Oscar horse race to be a photo finish
Many of the winners who will take home an Oscar on Sunday have long been forecast, their triumph made seemingly self-evident after months of anticipation. That is, except for one little category: best picture.
Even in a particularly lengthy awards season (the Academy Awards were pushed back slightly for the Olympics), and despite the tireless analysis of an ever-swelling Oscar blogosphere, no one really knows which film is going to take the night's biggest award.
This Oscars, more than any in years, will go down to the wire.
Of the nine best picture nominees, the front-runners are widely considered to be Alfonso Cuaron's 3-D spectacle "Gravity," Steve McQueen's historical odyssey "12 Years a Slave" and David O. Russell's corruption comedy "American Hustle."
The industry guild awards, usually the most predictive honors, have only muddied the waters.
Actors, the largest branch of the Academy of Motion Pictures, have been most enthusiastic for "Hustle." The Screen Actors Guild awarded it their top honor. Just as Russell’s "Silver Linings Playbook" did last year, "American Hustle" managed the very rare feat of landing nominations in all four acting categories (for Christian Bale, Amy Adams, Jennifer Lawrence and Bradley Cooper).
Cuaron and "Gravity" won at the Directors Guild. The Producers Guild couldn’t even decide: "12 Years a Slave" and "Gravity" tied for its top prize. "12 Years a Slave" also won best picture at the Golden Globes and at Britain’s BAFTA Awards.
Is history any guide? Last year, the academy was also faced with a choice between an historical epic centered on slavery ("Lincoln") and a 1970s caper ("Argo") and it went for Ben Affleck’s more ebullient option. "American Hustle" shares a lot with "Argo," including its wardrobe.
But this year, the weight of "12 Years a Slave" is suspected to be impossible to deny. The "Gurus o’ Gold" poll of Oscar onlookers by film blog Movie City News has nine of 15 analysts predicting McQueen’s drama. The others chose "Gravity," which all agree will clean up in technical categories like visual effects and cinematography.
Awards for either film (both of which premiered in September at the Telluride Film Festival within days of each other) could mean Oscar history. If the Mexican filmmaker Cuaron takes best director, as he’s expected to, he’ll be the first Latino winner in the category.
Similarly, were the British McQueen to win best director, he’d be the first black filmmaker to win. And if "12 Years a Slave" wins best picture, it will be the first time a film directed by a black filmmaker wins the academy’s top honor.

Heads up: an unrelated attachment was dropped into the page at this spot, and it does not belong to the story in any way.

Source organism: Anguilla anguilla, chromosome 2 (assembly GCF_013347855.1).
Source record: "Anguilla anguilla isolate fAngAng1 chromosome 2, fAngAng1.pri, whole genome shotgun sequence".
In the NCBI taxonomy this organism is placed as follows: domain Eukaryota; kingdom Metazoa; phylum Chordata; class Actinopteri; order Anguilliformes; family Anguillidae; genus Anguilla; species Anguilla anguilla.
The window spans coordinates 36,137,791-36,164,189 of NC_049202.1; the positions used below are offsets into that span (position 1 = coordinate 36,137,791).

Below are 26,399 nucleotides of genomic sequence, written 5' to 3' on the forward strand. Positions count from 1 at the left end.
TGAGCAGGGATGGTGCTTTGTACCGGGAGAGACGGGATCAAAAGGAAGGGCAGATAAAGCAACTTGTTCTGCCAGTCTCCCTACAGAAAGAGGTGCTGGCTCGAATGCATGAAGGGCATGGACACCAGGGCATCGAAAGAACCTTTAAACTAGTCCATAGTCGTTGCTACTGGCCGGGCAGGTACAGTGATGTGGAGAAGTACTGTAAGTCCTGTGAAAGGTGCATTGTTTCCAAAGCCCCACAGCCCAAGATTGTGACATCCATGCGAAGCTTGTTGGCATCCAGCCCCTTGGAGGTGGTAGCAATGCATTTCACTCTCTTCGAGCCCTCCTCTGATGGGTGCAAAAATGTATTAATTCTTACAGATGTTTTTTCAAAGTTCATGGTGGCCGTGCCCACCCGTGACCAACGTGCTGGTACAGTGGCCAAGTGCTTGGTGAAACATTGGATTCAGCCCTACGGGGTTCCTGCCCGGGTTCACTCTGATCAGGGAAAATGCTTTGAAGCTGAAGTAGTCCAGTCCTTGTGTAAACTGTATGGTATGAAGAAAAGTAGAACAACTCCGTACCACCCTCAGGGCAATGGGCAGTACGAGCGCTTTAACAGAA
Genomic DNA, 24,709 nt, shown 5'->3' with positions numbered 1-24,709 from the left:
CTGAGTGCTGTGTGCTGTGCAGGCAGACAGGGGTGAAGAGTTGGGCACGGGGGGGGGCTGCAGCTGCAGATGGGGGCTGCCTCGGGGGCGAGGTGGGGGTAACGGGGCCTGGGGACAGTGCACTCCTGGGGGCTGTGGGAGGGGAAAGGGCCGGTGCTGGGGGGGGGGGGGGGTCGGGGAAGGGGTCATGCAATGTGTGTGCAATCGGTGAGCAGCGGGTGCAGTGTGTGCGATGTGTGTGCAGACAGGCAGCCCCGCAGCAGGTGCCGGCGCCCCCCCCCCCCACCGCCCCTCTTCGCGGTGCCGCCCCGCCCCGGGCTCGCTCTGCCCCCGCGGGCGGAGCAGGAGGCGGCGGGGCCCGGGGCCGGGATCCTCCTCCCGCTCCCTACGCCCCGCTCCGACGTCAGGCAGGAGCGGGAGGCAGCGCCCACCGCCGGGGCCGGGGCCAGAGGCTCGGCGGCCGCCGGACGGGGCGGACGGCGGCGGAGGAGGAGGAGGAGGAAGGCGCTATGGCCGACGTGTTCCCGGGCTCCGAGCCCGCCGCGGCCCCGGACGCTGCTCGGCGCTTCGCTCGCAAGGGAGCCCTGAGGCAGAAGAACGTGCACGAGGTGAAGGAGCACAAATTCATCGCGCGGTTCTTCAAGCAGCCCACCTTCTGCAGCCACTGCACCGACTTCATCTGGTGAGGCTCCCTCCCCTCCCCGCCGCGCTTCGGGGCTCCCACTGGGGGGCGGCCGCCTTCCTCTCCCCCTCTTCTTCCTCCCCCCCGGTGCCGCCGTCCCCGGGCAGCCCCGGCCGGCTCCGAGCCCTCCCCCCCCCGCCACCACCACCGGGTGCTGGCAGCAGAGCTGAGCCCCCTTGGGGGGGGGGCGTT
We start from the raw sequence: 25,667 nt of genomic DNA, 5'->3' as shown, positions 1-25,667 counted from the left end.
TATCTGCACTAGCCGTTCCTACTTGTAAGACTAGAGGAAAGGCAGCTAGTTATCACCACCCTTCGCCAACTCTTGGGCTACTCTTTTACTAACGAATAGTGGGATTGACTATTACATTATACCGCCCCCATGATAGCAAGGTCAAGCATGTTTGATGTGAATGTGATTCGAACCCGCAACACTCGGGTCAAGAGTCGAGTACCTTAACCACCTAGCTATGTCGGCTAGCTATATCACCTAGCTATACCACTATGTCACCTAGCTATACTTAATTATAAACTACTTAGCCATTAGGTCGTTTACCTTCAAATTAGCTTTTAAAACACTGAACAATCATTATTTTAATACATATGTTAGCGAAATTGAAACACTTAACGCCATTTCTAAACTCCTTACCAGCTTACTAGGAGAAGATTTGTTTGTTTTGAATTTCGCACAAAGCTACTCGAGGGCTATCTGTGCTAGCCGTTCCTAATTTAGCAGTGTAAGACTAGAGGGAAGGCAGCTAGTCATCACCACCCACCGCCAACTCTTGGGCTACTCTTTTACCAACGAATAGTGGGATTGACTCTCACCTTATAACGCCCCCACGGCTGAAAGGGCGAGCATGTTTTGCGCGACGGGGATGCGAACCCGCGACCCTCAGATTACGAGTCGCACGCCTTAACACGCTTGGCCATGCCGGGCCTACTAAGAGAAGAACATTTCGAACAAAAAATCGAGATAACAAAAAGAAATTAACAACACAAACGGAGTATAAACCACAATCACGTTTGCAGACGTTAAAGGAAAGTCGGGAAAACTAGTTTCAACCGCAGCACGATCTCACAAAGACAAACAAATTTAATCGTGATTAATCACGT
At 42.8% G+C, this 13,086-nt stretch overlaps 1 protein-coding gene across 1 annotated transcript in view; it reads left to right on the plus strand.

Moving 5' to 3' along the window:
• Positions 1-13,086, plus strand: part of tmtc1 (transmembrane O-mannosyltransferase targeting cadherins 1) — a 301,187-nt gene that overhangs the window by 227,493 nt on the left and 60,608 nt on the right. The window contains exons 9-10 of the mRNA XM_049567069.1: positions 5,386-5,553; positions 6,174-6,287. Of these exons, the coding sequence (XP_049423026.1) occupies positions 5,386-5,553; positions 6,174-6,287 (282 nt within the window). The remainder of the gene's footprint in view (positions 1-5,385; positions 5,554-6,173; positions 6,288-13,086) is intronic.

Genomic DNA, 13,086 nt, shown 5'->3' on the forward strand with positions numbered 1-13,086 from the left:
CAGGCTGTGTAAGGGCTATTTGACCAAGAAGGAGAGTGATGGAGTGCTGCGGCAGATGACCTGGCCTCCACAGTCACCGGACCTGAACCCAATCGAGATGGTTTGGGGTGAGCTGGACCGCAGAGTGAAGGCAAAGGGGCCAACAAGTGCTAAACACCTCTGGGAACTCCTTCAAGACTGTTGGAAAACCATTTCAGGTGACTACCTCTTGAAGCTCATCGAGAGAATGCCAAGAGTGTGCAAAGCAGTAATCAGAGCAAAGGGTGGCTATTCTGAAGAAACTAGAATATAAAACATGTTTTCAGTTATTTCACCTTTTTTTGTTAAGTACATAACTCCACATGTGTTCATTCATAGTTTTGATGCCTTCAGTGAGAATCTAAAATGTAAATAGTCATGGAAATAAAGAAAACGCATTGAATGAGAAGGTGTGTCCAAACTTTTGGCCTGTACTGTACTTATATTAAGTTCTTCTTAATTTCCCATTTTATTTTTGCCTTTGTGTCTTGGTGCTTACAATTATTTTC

Such landmarks of diversity would be welcome for the academy, whose approximately 6,000 members are overwhelmingly older white men. A 2012 study by The Los Angeles Times found that Oscar voters are almost 94 percent white and 77 percent male. African Americans, the Times found, make up about 2 percent of the academy, and Latinos are less than 2 percent. Voters (who keep membership for life) have a median age of 62.
The academy is trying to change that, and has recently opened up its ranks to hundreds of new members. Sunday’s ceremony will be the first for new president, Cheryl Boone Isaacs, the academy’s first black president.
So as the make-up of the academy gradually shifts, the awards it picks could, too. This year’s best picture race offers stark choices between your big box-office crowd-pleaser ("Gravity"), your hard-to-watch history lesson ("12 Years") and your actors-having-a-ball party ("American Hustle").
Whichever film wins will crown not just a razor-thin race (Harvey Weinstein has called it "the most competitive season I’ve ever seen"), but a particularly strong best-picture field in a year roundly hailed as an excellent one for movies.
Also nominated is Spike Jonze’s futuristic romance "Her," Alexander Payne’s black-and-white road trip "Nebraska," Martin Scorsese’s financial meltdown "The Wolf of Wall Street," the Texas AIDS drama "Dallas Buyers Club" and the family history investigation "Philomena."
It’s only fitting that a movie year so full of drama should end as a nail-biter.